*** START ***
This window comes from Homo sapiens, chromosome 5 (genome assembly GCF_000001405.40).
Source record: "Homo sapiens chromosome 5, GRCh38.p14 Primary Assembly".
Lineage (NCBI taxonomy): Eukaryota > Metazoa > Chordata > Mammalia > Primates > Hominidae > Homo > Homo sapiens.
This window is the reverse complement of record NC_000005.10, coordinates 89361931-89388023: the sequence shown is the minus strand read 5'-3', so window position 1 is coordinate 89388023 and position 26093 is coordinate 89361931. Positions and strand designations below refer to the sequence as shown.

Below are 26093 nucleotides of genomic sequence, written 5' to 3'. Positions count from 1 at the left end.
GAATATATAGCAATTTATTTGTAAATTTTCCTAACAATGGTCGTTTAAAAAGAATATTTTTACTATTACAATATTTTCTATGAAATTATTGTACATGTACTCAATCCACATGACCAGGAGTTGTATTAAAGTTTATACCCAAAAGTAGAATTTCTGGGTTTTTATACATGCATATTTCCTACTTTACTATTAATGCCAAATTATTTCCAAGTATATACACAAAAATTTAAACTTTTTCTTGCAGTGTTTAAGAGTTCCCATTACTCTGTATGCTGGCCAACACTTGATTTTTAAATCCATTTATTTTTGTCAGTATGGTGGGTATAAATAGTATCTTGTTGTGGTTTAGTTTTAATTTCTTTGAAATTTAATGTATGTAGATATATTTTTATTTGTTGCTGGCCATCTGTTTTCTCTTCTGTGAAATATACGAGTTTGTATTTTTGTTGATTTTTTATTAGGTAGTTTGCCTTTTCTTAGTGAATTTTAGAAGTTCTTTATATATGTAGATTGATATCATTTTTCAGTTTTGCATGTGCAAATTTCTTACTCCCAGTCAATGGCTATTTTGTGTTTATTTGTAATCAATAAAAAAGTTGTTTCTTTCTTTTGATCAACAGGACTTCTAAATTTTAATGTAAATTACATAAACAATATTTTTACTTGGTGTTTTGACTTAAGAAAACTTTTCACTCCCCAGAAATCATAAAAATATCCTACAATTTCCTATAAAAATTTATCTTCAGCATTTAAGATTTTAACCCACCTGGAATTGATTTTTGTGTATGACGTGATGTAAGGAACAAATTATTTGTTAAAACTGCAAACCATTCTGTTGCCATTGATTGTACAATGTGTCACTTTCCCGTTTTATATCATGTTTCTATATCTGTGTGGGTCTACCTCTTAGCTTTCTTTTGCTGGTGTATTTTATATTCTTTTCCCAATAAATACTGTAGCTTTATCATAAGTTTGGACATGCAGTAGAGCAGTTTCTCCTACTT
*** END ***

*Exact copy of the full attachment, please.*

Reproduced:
This window comes from Homo sapiens, chromosome 5 (genome assembly GCF_000001405.40).
Source record: "Homo sapiens chromosome 5, GRCh38.p14 Primary Assembly".
Lineage (NCBI taxonomy): Eukaryota > Metazoa > Chordata > Mammalia > Primates > Hominidae > Homo > Homo sapiens.
This window is the reverse complement of record NC_000005.10, coordinates 89361931-89388023: the sequence shown is the minus strand read 5'-3', so window position 1 is coordinate 89388023 and position 26093 is coordinate 89361931. Positions and strand designations below refer to the sequence as shown.

Below are 26093 nucleotides of genomic sequence, written 5' to 3'. Positions count from 1 at the left end.
GAATATATAGCAATTTATTTGTAAATTTTCCTAACAATGGTCGTTTAAAAAGAATATTTTTACTATTACAATATTTTCTATGAAATTATTGTACATGTACTCAATCCACATGACCAGGAGTTGTATTAAAGTTTATACCCAAAAGTAGAATTTCTGGGTTTTTATACATGCATATTTCCTACTTTACTATTAATGCCAAATTATTTCCAAGTATATACACAAAAATTTAAACTTTTTCTTGCAGTGTTTAAGAGTTCCCATTACTCTGTATGCTGGCCAACACTTGATTTTTAAATCCATTTATTTTTGTCAGTATGGTGGGTATAAATAGTATCTTGTTGTGGTTTAGTTTTAATTTCTTTGAAATTTAATGTATGTAGATATATTTTTATTTGTTGCTGGCCATCTGTTTTCTCTTCTGTGAAATATACGAGTTTGTATTTTTGTTGATTTTTTATTAGGTAGTTTGCCTTTTCTTAGTGAATTTTAGAAGTTCTTTATATATGTAGATTGATATCATTTTTCAGTTTTGCATGTGCAAATTTCTTACTCCCAGTCAATGGCTATTTTGTGTTTATTTGTAATCAATAAAAAAGTTGTTTCTTTCTTTTGATCAACAGGACTTCTAAATTTTAATGTAAATTACATAAACAATATTTTTACTTGGTGTTTTGACTTAAGAAAACTTTTCACTCCCCAGAAATCATAAAAATATCCTACAATTTCCTATAAAAATTTATCTTCAGCATTTAAGATTTTAACCCACCTGGAATTGATTTTTGTGTATGACGTGATGTAAGGAACAAATTATTTGTTAAAACTGCAAACCATTCTGTTGCCATTGATTGTACAATGTGTCACTTTCCCGTTTTATATCATGTTTCTATATCTGTGTGGGTCTACCTCTTAGCTTTCTTTTGCTGGTGTATTTTATATTCTTTTCCCAATAAATACTGTAGCTTTATCATAAGTTTGGACATGCAGTAGAGCAGTTTCTCCTACTT